Baruch Professor Hector Cordero-Guzman testified at a hearing of the U.S. House of Representatives Committee on Small Business on July 12 in Washington, DC. He spoke on legislation affecting the Small Business Administration’s Microloan and Program for Investment in Microentrepreneurs (PRIME) programs. Professor Cordero-Guzman is the chairman of the Department of Black and Hispanic Studies in Baruchâ€™s Weissman School of Arts & Sciences.
Professor Cordero-Guzmanâ€™s testimony was based on a paper he co-authored entitled, â€œThe Question of Sustainability for Microfinance Institutions.â€ The paper, which was published earlier this year in the Journal of Small Business Management, examines the difficulty microentrepreneurs have in accessing capital from mainstream financial lending institutions. He also mentioned Baruch students as examples of emerging entrepreneurs in his testimony on the reauthorization and amendments to the SBA microloan program.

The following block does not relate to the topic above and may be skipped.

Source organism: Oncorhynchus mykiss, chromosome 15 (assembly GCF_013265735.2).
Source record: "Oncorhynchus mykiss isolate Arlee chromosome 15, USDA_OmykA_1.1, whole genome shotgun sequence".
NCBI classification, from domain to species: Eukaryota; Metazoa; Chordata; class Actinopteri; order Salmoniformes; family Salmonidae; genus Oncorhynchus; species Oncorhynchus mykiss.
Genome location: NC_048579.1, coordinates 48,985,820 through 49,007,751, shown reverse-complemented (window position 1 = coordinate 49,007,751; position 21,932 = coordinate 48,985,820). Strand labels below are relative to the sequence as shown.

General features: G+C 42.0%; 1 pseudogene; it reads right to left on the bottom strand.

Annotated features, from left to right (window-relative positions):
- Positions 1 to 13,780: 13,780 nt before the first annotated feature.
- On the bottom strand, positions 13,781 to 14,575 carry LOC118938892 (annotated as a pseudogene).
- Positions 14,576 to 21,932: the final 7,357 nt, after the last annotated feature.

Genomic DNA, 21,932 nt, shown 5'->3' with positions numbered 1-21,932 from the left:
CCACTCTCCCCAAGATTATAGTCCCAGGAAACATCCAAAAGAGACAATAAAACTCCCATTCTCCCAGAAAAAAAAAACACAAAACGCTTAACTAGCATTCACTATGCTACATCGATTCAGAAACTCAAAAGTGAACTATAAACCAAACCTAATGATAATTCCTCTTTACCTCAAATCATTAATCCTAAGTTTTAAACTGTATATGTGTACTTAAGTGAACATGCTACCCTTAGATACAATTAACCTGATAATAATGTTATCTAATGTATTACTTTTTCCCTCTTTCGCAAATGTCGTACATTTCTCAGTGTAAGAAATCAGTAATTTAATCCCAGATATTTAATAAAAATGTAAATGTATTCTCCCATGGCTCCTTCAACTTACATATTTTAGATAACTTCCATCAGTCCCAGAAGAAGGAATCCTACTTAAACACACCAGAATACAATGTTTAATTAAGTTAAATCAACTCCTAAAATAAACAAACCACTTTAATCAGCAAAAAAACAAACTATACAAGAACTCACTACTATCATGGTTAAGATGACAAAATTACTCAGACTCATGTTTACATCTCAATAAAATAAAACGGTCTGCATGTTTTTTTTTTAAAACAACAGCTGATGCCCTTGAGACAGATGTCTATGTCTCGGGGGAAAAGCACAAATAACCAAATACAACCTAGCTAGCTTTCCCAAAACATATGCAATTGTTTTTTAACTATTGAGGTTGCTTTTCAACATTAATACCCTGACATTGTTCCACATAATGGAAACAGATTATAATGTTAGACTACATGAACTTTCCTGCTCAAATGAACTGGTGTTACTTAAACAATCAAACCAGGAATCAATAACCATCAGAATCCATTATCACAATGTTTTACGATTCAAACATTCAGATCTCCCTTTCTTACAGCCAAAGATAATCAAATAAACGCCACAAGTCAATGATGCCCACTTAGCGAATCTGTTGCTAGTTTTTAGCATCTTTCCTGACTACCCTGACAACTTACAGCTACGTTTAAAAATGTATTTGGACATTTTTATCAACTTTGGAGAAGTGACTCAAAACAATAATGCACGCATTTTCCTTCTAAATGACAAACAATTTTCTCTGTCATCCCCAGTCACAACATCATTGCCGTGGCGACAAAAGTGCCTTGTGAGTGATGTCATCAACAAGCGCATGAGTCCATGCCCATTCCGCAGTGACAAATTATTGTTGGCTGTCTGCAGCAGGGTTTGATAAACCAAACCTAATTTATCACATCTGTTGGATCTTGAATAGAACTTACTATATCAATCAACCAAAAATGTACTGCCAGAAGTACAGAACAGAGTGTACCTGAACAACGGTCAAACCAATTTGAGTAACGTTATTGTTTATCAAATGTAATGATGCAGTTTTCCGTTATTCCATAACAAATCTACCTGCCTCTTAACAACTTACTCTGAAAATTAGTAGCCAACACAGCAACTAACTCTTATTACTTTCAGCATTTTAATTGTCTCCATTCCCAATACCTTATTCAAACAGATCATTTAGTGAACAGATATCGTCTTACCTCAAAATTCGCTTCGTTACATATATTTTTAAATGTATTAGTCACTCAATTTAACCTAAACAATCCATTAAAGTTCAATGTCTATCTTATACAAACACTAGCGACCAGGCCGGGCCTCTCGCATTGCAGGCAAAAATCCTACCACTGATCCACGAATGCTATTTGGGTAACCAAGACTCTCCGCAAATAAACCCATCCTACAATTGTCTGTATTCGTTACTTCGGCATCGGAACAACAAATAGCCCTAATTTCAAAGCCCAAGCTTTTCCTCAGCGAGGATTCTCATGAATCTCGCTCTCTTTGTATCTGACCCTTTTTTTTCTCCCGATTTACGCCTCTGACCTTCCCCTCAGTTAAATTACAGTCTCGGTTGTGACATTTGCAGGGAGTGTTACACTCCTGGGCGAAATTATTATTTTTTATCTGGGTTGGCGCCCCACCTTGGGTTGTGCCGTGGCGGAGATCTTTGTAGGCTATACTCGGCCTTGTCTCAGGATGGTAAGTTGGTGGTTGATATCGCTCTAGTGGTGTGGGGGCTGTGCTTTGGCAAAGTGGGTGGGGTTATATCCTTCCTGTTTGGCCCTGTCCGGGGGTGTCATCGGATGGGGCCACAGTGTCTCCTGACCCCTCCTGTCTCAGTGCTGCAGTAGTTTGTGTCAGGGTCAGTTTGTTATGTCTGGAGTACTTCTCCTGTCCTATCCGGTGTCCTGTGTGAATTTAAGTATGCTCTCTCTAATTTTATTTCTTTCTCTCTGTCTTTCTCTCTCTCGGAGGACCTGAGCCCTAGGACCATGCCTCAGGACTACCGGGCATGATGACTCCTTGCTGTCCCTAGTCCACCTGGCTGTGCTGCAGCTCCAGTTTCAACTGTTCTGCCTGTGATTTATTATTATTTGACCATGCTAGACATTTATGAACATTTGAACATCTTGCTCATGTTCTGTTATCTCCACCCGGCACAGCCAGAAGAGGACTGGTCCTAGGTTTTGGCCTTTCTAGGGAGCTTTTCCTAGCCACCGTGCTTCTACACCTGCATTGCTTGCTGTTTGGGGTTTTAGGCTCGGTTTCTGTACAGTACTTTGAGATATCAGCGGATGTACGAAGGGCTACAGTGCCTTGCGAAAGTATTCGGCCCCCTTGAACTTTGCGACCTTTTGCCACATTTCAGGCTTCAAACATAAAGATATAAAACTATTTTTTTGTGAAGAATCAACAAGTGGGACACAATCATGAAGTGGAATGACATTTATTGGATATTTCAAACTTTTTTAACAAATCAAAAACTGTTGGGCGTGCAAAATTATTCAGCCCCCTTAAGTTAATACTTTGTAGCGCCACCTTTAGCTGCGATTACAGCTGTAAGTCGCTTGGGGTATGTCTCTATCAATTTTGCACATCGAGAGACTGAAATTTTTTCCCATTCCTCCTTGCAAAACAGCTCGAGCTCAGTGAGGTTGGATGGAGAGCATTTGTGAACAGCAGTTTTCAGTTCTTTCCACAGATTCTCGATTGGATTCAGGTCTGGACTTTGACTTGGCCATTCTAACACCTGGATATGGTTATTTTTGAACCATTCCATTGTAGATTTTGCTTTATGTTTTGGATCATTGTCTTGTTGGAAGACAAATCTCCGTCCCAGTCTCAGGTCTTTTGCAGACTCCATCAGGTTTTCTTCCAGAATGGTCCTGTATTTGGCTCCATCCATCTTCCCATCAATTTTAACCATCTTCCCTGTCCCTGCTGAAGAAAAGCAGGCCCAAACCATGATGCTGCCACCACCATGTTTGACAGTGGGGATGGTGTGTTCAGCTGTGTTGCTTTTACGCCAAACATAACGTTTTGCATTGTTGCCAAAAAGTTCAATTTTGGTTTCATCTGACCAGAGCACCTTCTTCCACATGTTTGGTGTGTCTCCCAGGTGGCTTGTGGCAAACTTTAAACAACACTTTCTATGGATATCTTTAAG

Cordero-Guzman has taught courses in statistics and social science research methods; urban demographic, economic, and fiscal change; non-profit management; race and ethnicity; and migration processes and policies. Currently, he is completing a monograph analyzing the role of community-based organizations in the socio-politic-economic adaptation and incorporation of immigrants.
Last summer, Mayor Michael Bloomberg appointed Cordero-Guzman to the Temporary Commission on Day Laborer Job Centers. He also serves on the Board of Directors of several non-profits, including ACCION-New York, the largest micro-lending organization in the country, and the Community Service Society of New York, one of the oldest and largest anti-poverty groups in the country.
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